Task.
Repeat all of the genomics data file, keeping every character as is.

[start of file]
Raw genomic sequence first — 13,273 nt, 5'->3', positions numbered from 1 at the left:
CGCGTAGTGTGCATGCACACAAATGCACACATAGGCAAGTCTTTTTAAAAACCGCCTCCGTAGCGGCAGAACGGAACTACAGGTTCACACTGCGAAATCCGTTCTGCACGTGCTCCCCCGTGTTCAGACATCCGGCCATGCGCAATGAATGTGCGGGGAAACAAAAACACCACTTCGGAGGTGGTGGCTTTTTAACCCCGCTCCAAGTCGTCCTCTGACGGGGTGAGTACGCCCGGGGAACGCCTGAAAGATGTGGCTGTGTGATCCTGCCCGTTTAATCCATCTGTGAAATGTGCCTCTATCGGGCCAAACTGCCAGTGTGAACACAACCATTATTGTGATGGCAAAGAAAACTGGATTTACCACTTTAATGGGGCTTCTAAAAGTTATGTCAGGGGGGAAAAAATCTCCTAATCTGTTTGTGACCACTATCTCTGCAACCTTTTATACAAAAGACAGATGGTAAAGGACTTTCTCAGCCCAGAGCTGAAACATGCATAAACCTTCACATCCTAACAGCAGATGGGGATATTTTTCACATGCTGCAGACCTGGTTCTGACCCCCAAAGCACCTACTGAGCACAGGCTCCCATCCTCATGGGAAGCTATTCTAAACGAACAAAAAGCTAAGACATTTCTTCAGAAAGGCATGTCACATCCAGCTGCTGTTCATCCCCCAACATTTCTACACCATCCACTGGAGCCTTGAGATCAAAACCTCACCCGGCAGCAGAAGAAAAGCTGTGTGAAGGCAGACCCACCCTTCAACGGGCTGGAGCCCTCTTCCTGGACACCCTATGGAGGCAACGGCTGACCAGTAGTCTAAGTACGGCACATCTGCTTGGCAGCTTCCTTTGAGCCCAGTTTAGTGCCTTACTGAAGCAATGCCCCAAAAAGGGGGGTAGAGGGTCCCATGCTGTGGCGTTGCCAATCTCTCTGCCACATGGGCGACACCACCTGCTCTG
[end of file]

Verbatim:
Raw genomic sequence first — 13,273 nt, 5'->3', positions numbered from 1 at the left:
CGCGTAGTGTGCATGCACACAAATGCACACATAGGCAAGTCTTTTTAAAAACCGCCTCCGTAGCGGCAGAACGGAACTACAGGTTCACACTGCGAAATCCGTTCTGCACGTGCTCCCCCGTGTTCAGACATCCGGCCATGCGCAATGAATGTGCGGGGAAACAAAAACACCACTTCGGAGGTGGTGGCTTTTTAACCCCGCTCCAAGTCGTCCTCTGACGGGGTGAGTACGCCCGGGGAACGCCTGAAAGATGTGGCTGTGTGATCCTGCCCGTTTAATCCATCTGTGAAATGTGCCTCTATCGGGCCAAACTGCCAGTGTGAACACAACCATTATTGTGATGGCAAAGAAAACTGGATTTACCACTTTAATGGGGCTTCTAAAAGTTATGTCAGGGGGGAAAAAATCTCCTAATCTGTTTGTGACCACTATCTCTGCAACCTTTTATACAAAAGACAGATGGTAAAGGACTTTCTCAGCCCAGAGCTGAAACATGCATAAACCTTCACATCCTAACAGCAGATGGGGATATTTTTCACATGCTGCAGACCTGGTTCTGACCCCCAAAGCACCTACTGAGCACAGGCTCCCATCCTCATGGGAAGCTATTCTAAACGAACAAAAAGCTAAGACATTTCTTCAGAAAGGCATGTCACATCCAGCTGCTGTTCATCCCCCAACATTTCTACACCATCCACTGGAGCCTTGAGATCAAAACCTCACCCGGCAGCAGAAGAAAAGCTGTGTGAAGGCAGACCCACCCTTCAACGGGCTGGAGCCCTCTTCCTGGACACCCTATGGAGGCAACGGCTGACCAGTAGTCTAAGTACGGCACATCTGCTTGGCAGCTTCCTTTGAGCCCAGTTTAGTGCCTTACTGAAGCAATGCCCCAAAAAGGGGGGTAGAGGGTCCCATGCTGTGGCGTTGCCAATCTCTCTGCCACATGGGCGACACCACCTGCTCTG